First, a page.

We cannot talk about young people going on a trip without addressing safety, especially with regard to women and solo travellers. Women’s safety and sexual assault are of the utmost importance, especially since the devastating deaths of Sarah Everard, Sabina Nessa and Zara Aleena, to name a few. Although these events happened on our doorstep, women’s safety is an issue at home and abroad.

According to a 2021 study by JourneyWoman, 88% of women said they felt somewhat threatened or unsafe while travelling. With high-profile cases like Grace Millane, who was murdered in 2018 while hiking in New Zealand, it’s understandable that safety is at the forefront of women’s concerns.

“You learn so much about your own resilience, being self-sufficient, being independent, not needing anyone or a distraction, and just being comfortable in your own business.”

Still, 26-year-old senior account manager Annabel Redgate, who took a year off in 2018, wants to assure travelers that tragedies can happen anywhere, not just while backpacking. “I would tell anyone to travel alone. You learn so much about your own resilience, being self-sufficient, being independent, not needing anyone or a distraction, and just being comfortable in your own company” , she told POPSUGAR.

“I would just advise women and solo travelers not to take any risks. For example, if you want to go out and have a drink, do it, but don’t overdo it and make sure you tell people your plans for the evening. , whether it’s friends you made on the trip, your hosts at the hostel or hotel you’re staying at, or your friends and family at the This way you will always have someone to check in with. You also need to do your research and get recommendations from friends, family and Lonely Planet’s “Solo Travel Handbook” on where to go and what to do. , because relying on other people’s ideas can really help you feel safe.”

Travel agencies are reacting to the increase in solo travel. HostelWorld’s The Solo System app allows solo travelers to chat with other people visiting the same destination before their arrival date. “Our goal is to make sure anyone using the app is safe and feels safe while traveling. We want to create a safe and open community for travelers to meet. We will not tolerate any abuse or behavior contrary to the guidelines from our community,” a Hostelworld spokesperson said.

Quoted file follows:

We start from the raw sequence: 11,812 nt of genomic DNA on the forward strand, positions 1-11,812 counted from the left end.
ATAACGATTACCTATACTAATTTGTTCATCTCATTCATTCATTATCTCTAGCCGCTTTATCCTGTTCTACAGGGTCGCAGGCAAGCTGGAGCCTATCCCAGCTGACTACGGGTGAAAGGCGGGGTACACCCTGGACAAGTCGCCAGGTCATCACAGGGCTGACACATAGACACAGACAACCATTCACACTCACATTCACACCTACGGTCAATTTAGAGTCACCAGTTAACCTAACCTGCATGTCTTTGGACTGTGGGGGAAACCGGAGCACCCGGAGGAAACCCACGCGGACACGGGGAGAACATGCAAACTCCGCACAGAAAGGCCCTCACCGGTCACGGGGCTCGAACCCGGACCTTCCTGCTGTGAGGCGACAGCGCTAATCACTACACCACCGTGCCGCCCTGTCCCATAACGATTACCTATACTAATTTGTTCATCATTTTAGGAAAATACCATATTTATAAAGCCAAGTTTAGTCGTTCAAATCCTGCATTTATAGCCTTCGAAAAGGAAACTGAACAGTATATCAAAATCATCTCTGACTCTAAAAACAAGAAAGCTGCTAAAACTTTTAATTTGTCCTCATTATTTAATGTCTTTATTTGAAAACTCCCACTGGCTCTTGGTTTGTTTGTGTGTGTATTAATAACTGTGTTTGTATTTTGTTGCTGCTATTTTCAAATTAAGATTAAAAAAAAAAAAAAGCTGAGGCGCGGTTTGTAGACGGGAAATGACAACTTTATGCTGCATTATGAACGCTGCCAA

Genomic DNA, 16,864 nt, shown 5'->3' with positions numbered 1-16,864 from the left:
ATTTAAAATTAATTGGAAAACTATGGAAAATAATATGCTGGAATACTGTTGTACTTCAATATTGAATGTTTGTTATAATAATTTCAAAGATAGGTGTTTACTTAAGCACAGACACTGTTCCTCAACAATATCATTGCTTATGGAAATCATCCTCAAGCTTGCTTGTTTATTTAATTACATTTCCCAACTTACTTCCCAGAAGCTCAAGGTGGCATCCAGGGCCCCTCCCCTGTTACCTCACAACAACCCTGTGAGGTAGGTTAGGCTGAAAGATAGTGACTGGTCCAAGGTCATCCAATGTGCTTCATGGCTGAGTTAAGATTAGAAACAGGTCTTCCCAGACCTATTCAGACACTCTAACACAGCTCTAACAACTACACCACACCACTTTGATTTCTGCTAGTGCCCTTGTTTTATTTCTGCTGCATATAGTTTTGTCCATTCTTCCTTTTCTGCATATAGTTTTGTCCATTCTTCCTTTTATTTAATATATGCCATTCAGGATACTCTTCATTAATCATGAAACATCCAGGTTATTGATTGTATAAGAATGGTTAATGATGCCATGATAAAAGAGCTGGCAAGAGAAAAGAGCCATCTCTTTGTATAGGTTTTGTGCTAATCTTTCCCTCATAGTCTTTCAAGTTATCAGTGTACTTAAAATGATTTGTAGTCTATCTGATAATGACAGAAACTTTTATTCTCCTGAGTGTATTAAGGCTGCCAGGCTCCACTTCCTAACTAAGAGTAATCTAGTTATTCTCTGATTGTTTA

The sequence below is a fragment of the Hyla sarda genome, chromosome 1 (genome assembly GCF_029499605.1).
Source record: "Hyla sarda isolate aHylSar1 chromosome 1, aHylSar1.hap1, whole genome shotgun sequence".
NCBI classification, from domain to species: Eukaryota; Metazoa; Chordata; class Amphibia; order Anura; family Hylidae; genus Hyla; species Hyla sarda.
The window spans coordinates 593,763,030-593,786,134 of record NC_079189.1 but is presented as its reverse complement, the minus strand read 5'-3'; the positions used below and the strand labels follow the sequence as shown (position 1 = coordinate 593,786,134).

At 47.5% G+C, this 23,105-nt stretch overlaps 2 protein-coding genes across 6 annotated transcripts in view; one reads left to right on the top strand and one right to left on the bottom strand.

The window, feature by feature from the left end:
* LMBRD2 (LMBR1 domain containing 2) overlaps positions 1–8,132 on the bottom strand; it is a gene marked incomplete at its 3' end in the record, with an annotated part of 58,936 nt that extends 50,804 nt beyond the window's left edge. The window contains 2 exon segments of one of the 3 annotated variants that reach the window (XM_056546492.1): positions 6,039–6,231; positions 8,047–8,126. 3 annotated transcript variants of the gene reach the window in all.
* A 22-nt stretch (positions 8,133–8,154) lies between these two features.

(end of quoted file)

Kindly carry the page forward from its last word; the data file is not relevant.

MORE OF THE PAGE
Women relaxing and sunbathing at the beach

Gap year 2022 and beyond

While there seems to be more on the shoulders of Gen Z than their parents, who took off on hippy trails to remote parts of the world, that doesn’t mean we’re immune to wanderlust. . As the world reopens after the pandemic, there are some undeniable memories to be made by taking a break from the diet that adult life can bring.

“As borders around the world continue to open, we expect to see an increase in the number of gap year travelers over the next 12 to 18 months, after those who have had to delay gap years in due to the pandemic will now have the opportunity to travel again,” Donna Jeayants, of Youth Travel Operator, Contiki, tells POPSUGAR. “Over the past six months there has undoubtedly been a surge in searches and bookings – a good sign that confidence is returning.”

Instead, Gen Z is changing the gap year plan. Companies are working to make travel safer, cheaper and more inclusive for travellers. The world has changed, and while the traditional gap year may not reflect the 20-bed hostels and guitars around campfires we’re used to seeing, enriching lives through travel does will never go out of style. The gap year is not dead, it just evolved into a new era.

About Andrew Miller